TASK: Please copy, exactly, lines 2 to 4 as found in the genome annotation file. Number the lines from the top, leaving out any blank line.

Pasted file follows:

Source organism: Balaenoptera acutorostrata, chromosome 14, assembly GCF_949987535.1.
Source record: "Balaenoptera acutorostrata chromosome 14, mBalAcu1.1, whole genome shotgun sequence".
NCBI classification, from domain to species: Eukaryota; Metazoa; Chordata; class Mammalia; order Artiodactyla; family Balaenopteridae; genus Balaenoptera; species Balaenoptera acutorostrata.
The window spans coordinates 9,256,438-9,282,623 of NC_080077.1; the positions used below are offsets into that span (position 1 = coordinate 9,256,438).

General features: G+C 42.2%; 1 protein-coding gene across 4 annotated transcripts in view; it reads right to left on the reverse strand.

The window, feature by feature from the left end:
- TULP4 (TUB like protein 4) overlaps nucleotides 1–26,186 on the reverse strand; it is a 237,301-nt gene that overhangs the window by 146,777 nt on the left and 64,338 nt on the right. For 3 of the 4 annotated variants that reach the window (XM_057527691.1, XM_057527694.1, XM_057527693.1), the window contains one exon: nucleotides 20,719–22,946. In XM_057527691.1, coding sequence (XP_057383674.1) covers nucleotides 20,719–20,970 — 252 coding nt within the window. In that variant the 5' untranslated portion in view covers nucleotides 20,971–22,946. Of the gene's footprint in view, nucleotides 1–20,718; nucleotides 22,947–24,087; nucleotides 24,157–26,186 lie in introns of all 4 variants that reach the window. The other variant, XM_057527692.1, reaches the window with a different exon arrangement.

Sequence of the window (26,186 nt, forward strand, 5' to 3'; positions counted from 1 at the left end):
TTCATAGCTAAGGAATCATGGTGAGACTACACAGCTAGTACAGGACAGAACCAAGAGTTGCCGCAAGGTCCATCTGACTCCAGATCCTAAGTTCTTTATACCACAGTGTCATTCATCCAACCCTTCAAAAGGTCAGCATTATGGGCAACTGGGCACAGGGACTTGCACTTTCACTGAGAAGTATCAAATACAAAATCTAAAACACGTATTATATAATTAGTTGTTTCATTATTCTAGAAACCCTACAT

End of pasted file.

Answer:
Source record: "Balaenoptera acutorostrata chromosome 14, mBalAcu1.1, whole genome shotgun sequence".
NCBI classification, from domain to species: Eukaryota; Metazoa; Chordata; class Mammalia; order Artiodactyla; family Balaenopteridae; genus Balaenoptera; species Balaenoptera acutorostrata.
The window spans coordinates 9,256,438-9,282,623 of NC_080077.1; the positions used below are offsets into that span (position 1 = coordinate 9,256,438).